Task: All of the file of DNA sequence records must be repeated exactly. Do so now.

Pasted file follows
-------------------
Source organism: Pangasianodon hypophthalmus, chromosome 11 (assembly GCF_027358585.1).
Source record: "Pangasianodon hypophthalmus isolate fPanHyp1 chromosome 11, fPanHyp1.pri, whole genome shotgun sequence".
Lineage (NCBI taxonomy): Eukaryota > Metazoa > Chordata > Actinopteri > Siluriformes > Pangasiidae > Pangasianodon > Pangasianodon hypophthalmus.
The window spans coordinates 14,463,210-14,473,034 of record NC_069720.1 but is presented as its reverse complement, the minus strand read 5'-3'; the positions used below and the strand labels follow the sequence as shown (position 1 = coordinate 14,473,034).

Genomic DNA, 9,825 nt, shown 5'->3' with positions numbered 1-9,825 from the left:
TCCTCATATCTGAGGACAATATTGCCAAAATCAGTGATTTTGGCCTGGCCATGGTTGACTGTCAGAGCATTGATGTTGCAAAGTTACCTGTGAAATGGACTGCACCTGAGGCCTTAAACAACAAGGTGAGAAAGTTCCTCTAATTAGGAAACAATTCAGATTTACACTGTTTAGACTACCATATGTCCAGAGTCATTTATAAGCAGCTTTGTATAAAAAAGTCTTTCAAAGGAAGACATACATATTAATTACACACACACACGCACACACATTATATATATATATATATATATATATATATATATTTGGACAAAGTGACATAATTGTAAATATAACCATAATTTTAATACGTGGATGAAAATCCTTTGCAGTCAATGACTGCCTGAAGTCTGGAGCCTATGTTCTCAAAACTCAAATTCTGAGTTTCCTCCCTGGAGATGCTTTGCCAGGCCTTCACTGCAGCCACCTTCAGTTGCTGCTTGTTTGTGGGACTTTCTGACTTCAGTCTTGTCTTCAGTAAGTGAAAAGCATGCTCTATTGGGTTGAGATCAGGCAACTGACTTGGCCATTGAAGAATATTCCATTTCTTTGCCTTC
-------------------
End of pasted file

Source organism: Pangasianodon hypophthalmus, chromosome 11 (assembly GCF_027358585.1).
Source record: "Pangasianodon hypophthalmus isolate fPanHyp1 chromosome 11, fPanHyp1.pri, whole genome shotgun sequence".
Lineage (NCBI taxonomy): Eukaryota > Metazoa > Chordata > Actinopteri > Siluriformes > Pangasiidae > Pangasianodon > Pangasianodon hypophthalmus.
The window spans coordinates 14,463,210-14,473,034 of record NC_069720.1 but is presented as its reverse complement, the minus strand read 5'-3'; the positions used below and the strand labels follow the sequence as shown (position 1 = coordinate 14,473,034).

Genomic DNA, 9,825 nt, shown 5'->3' with positions numbered 1-9,825 from the left:
TCCTCATATCTGAGGACAATATTGCCAAAATCAGTGATTTTGGCCTGGCCATGGTTGACTGTCAGAGCATTGATGTTGCAAAGTTACCTGTGAAATGGACTGCACCTGAGGCCTTAAACAACAAGGTGAGAAAGTTCCTCTAATTAGGAAACAATTCAGATTTACACTGTTTAGACTACCATATGTCCAGAGTCATTTATAAGCAGCTTTGTATAAAAAAGTCTTTCAAAGGAAGACATACATATTAATTACACACACACACGCACACACATTATATATATATATATATATATATATATATATATTTGGACAAAGTGACATAATTGTAAATATAACCATAATTTTAATACGTGGATGAAAATCCTTTGCAGTCAATGACTGCCTGAAGTCTGGAGCCTATGTTCTCAAAACTCAAATTCTGAGTTTCCTCCCTGGAGATGCTTTGCCAGGCCTTCACTGCAGCCACCTTCAGTTGCTGCTTGTTTGTGGGACTTTCTGACTTCAGTCTTGTCTTCAGTAAGTGAAAAGCATGCTCTATTGGGTTGAGATCAGGCAACTGACTTGGCCATTGAAGAATATTCCATTTCTTTGCCTTC